- Increasingly, the opposing counsels are lawyers they have never dealt with before, and they wonder how these lawyers managed to get the case.
- Tried and true referral sources are no longer as dependable.
The very fortunate few who found themselves still as busy also acknowledged they were not turning away the quantity of clients they once did.
Do any of these comments ring true for your practice?
When asked what they were doing to adapt to these changes, most shrugged their shoulders and said they had done little to nothing, and expected things would “get back to normal” when the economy picked up. A very small percentage said they were revamping their websites, connecting more frequently with their referral sources, getting more active on LinkedIn.com, and creating or expanding their Facebook presence. Essentially, embracing technology to make them more effective and help them stay connected with their clients.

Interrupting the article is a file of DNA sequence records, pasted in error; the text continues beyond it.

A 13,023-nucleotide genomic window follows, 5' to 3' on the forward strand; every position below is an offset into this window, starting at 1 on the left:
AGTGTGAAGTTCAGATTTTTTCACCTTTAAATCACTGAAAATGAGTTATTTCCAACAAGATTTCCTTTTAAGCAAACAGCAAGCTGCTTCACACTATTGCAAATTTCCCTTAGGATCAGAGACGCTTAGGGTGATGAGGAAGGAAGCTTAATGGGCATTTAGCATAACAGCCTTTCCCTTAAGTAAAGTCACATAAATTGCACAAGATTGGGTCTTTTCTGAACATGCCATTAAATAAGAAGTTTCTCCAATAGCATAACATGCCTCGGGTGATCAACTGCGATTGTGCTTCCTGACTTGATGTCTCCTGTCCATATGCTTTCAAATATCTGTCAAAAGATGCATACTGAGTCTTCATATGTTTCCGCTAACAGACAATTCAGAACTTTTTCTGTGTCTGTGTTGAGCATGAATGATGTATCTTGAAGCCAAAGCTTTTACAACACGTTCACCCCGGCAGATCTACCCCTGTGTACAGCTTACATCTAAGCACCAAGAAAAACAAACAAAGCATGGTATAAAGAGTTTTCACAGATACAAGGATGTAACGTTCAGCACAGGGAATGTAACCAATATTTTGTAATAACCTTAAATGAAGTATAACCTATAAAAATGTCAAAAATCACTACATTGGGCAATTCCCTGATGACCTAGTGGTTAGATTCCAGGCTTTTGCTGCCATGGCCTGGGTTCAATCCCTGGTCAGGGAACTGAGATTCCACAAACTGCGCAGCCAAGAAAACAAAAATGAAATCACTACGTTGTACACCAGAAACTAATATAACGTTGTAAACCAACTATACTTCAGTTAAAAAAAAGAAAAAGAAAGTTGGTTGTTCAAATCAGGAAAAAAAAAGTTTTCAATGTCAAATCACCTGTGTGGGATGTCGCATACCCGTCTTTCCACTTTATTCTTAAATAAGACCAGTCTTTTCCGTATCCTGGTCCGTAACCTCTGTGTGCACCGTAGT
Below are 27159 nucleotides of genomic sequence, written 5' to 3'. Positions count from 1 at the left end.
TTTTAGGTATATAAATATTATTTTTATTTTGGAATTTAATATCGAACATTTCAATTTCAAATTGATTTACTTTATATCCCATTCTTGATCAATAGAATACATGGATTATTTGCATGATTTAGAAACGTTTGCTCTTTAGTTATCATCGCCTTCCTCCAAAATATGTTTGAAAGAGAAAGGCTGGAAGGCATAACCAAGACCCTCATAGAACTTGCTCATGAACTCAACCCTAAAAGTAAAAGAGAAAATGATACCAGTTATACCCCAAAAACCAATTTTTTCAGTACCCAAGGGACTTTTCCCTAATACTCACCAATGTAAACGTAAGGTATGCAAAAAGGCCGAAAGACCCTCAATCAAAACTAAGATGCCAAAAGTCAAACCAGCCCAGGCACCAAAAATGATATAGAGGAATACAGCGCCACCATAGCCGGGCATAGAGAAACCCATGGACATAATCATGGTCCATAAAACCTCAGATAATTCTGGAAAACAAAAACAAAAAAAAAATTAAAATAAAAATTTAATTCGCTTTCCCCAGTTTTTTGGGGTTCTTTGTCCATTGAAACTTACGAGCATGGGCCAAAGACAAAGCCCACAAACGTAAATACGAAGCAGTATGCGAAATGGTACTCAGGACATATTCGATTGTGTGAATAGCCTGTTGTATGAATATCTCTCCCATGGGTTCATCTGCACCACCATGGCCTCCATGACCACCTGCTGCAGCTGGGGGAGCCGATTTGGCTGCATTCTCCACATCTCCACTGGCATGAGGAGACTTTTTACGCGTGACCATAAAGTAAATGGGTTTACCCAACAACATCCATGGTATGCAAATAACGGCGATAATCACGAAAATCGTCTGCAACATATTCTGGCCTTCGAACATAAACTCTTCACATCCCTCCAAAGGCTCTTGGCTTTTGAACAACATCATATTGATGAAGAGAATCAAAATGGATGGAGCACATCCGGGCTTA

Law Practices Growing Through the Economic Downturn
Surely the slower economy over the past few years would explain why business has not been as good, right? Well, not necessarily. Among the clients of our marketing agency, we have seen examples of growth that would make a lot of family law firms envious. One client has grown from one lawyer to 15 in less than four years. Another has grown from three to six lawyers, and another from 12 to 16 lawyers. There are also countless examples of family lawyers striking out on their own after working for other law firms.
Through the years, we have built websites for law firms, promoted their websites through search engines, social media and pay per click campaigns, advised and redirected their advertising budget from the printed Yellow Pages to advertising on targeted websites. We have also shown them how to generate leads and stay in touch with their referral sources in a systematic manner. It has not been an easy task, but they almost always pay off for our clients. Just this week, a client said this to our V.P. of Marketing: I once did tell Dan (many years ago) “Why would anyone want to advertise on the Internet?” And I have eaten those words as many meals.